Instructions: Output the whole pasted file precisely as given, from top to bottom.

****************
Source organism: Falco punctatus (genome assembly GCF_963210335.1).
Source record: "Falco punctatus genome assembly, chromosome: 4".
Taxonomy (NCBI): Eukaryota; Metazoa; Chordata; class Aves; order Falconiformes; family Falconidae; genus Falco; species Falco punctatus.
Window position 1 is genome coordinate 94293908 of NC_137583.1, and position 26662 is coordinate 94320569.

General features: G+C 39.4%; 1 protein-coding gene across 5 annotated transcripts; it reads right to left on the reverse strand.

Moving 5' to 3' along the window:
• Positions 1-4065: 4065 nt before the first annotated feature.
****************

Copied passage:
Source organism: Falco punctatus (genome assembly GCF_963210335.1).
Source record: "Falco punctatus genome assembly, chromosome: 4".
Taxonomy (NCBI): Eukaryota; Metazoa; Chordata; class Aves; order Falconiformes; family Falconidae; genus Falco; species Falco punctatus.
Window position 1 is genome coordinate 94293908 of NC_137583.1, and position 26662 is coordinate 94320569.

General features: G+C 39.4%; 1 protein-coding gene across 5 annotated transcripts; it reads right to left on the reverse strand.

Moving 5' to 3' along the window:
• Positions 1-4065: 4065 nt before the first annotated feature.